If you plan to travel to Barcelona from the United States either for vacation, for work, studies or for a medical treatment from ShBarcelona we want you to give some information and tips that will make your stay or your travel easier, or at least the adaptation process faster. When traveling abroad there are things that tend to be very similar to your home country at the new location you have chosen, but there are other details that are different and that can become a problem if you do not know some information:
-The currency and prices: as I write this article the euro was $1.26, meaning that a dollar is 0.80 euros. Depending on the area in which you live in the United States you might not notice much difference in prices, as Barcelona is one of Spain’s most expensive cities, but surely there are notable differences in the price in electronics (more expensive in Europe), food (cheaper in Barcelona), clothing (Spanish brands like Zara are much cheaper), transportation (cheaper in Barcelona), etc. You must research and compare before paying any bills because you can find large differences depending on the area of Barcelona (tourist neighborhoods will always be more expensive and has more abusive prices for tourists), and depending on your personal tastes.
-The Weather: if you live in the Northern Hemisphere the climate of Barcelona matches yours but temperatures are more tempered by its proximity to the sea. In winter (January) the minimum is 4°C with peaks of up to 14°C, in autumn temperatures are between 8°C and 20°C, in summer they can reach 30ºC or more and go up to 20ºC, and in the spring, from 9°C to 25°C. It rains a lot in the fall, but not many days, and in winter and spring can rain as well as in summer, but is not very common. We could say that the weather is perfect for a high quality of life, because even if it’s cold the sun still shines almost all year.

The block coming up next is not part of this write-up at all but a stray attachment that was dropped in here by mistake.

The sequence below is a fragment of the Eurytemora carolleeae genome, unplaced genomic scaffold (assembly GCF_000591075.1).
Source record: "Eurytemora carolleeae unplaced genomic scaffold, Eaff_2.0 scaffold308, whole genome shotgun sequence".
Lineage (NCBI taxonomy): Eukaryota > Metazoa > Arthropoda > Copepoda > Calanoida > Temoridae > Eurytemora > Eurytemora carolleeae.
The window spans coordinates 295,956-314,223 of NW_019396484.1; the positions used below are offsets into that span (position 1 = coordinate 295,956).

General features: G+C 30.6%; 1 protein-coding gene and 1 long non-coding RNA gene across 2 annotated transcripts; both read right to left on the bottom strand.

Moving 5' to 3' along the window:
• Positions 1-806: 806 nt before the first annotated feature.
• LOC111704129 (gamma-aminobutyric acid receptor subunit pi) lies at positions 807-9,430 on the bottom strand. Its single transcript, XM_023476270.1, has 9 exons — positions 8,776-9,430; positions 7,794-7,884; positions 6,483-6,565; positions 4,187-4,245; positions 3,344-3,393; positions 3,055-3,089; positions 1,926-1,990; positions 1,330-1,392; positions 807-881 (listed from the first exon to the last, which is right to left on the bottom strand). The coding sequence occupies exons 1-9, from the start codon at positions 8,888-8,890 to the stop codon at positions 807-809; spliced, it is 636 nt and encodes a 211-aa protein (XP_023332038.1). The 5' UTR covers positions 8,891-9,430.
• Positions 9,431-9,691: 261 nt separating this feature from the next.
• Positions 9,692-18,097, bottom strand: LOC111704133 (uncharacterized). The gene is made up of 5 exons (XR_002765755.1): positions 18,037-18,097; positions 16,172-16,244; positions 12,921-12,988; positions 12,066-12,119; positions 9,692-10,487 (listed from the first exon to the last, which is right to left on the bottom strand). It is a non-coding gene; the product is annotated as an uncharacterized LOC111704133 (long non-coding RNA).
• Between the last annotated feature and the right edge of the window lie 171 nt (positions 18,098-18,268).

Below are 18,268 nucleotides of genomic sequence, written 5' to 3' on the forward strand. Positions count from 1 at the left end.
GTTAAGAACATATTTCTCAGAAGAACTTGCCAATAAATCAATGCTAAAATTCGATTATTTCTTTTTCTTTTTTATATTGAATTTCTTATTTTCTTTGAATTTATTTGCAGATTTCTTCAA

-The Language: Catalan and Castilian are spoken in Barcelona, both as official languages. Don’t let anybody fool you saying that people ONLY speak Catalan because it is a lie. Everyone learns Spanish at school and everybody is fluent in it. The signs on the street, in the public transport, in museums or other parts of the city are in Castilian and Catalan, sometimes in English for tourists, but sometimes they are only in Catalan. If you have any questions, ask someone and they will nicely help you. You may find that not many people speak English in Barcelona, try asking someone young to ensure a higher percentage of English speakers.
-The food: certainly you can not leave Barcelona without tasting some dishes or products of its cuisine such as paella (in this section you’ll find information about where to eat a good paella), tapas, “butifarra” white “mongetes”, alioli, the “calçots” if it’s time, delicious seafood, wines, etc. In this blog you will find many articles talking about the gastronomy in Barcelona on where to find these culinary wonders without being disappointed or paying too much for something of poor quality.
–Public vs. Private transportation: in Barcelona almost everyone travel from one place to another within the city by public transport as the metro, buses, trains, etc., they allow you to easily reach any part of the city without paying a lot of money and without much travel time, comfortably. Private transportation (car or taxi) is usually much more expensive and it takes longer to get from one point to another depending on traffic. We encourage you to find out about what Metro, Tram or bus, for example, goes through your place of residence/work/study or suits you before deciding to buy a car.
–Catalan people: Catalans are friendly but not very open to meeting new people, are rather reserved, but as they say “if you have a Catalan friend you have a friend for life”. They are noble people, trustworthy, hardworking, familiar, cultivated, they like to go out but they mostly enjoy places of trust in the neighborhood. They also like to enjoy life and are fond of eating well, dress well, take care of their health, go to see art exhibitions, and they also have good taste in design. Try to get along with the locals of the city but if you don’t manage to make many friends because of the language you can always look for other alternatives, such as mingle with the “expats” living in the city (there are many!).